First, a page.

|On ciliary sieving and pumping in bryozoans|In: Journal of Sea Research. Elsevier/Netherlands Institute for Sea Research: Amsterdam; Den Burg. ISSN 1385-1101, more
Cilia; Feeding; Bryozoa [WoRMS]; Marine
|Authors|| || Top |
- Larsen, P.S., correspondent
- Riisgård, H.U.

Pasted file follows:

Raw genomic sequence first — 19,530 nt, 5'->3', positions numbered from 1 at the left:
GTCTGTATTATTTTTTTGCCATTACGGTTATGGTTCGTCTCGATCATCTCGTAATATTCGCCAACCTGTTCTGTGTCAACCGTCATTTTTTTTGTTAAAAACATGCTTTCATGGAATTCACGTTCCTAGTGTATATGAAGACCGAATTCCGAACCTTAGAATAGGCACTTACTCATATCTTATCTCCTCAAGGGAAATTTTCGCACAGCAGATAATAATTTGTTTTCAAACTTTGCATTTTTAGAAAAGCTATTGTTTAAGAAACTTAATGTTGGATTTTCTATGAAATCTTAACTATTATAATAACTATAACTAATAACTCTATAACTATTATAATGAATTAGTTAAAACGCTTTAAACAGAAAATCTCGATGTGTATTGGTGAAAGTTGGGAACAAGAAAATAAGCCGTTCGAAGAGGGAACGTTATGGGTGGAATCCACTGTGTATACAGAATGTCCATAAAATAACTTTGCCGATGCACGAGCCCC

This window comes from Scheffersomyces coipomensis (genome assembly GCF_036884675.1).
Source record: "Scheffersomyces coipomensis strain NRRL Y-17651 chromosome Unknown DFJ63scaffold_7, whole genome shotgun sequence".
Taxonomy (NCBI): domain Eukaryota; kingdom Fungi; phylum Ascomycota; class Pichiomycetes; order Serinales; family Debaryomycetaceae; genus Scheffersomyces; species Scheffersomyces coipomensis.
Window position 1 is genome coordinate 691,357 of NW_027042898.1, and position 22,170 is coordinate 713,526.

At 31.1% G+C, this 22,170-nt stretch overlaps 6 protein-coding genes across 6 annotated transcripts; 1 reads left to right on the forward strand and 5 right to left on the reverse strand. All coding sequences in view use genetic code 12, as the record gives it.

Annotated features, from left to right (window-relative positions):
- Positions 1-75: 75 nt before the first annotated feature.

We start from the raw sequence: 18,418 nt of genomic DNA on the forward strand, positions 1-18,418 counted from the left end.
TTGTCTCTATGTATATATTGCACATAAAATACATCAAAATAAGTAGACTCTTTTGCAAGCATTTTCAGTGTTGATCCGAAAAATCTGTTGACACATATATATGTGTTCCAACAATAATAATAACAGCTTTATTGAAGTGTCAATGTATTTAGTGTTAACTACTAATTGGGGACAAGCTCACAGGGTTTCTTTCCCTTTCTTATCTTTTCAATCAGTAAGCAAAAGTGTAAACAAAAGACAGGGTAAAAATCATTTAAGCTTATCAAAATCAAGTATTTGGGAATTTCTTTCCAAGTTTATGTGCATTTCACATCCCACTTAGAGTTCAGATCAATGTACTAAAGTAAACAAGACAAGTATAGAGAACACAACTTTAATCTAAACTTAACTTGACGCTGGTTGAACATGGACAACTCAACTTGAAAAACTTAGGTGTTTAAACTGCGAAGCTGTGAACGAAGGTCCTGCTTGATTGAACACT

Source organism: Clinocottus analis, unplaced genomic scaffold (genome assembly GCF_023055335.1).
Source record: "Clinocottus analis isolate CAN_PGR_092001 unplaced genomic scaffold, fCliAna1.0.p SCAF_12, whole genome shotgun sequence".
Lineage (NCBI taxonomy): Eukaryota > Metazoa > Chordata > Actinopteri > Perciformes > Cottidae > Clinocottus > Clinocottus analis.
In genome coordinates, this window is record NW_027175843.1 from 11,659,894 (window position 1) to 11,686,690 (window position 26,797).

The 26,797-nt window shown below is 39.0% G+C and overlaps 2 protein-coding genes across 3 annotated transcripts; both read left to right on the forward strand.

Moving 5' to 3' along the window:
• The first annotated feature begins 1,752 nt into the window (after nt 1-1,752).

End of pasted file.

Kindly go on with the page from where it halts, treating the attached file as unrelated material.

Based on video-microscope observations of trajectories of particles in the feeding currents of individual isolated bryozoans Bowerbankia imbricata, Flustrellidra hispida and Electra pilosa the velocity fields above and in the lophophore have been determined. The flow into the lophophore, which is a result of water currents driven out between tentacles by the water pumping lateral cilia, is characterised by nearly parabolic profiles with highest velocity along the centreline of the lophophore. In intact animals, the centreline velocity first increases from its value at the inlet to a maximal value about 20 to 25% down into the lophophore and then decreases to low values as the flow stagnates at the mouth. In a narcotised animal, whose laterofrontal filter was inactive, the centreline velocity was found to decrease monotonously from its inlet value. An approximate expression is derived for the relation between velocity distribution in the lophophore and variation of pumping rate along tentacles. Typical variations are given and compared to those obtained by a more accurate two-dimensional numerical solution. Based on observed velocity distributions in the lophophore, particle tracks and tentacle flicks, a description is given of the feeding mechanisms. Particles entering the central region are brought to the mouth by the high velocity feeding current in the central part of the lophophore. Particles entering further out either escape between tentacles or are stopped by the laterofrontal cilia sieve and, in the distal region of tentacles, are brought back into the central feeding current by flicks of tentacles. The relative velocity between fluid and particle during a flick recovery phase ensures particle release. Particles stopped in the proximal region of the lophophore appear to be transferred to and conveyed by the frontal cilia bands on tentacles. The added load on laterofrontal cilia from viscous drag on a food particle retained by the cilia is found to be of the same order of magnitude or greater than the `background load' of viscous drag from fluid passing the laterofrontal cilia in the absence of a particle. This is hypothesised to stimulate the sensing mechanism triggering observed flicks. The energy cost of pumping is estimated at 1 to 4% of the metabolic power of a `standard' zooid.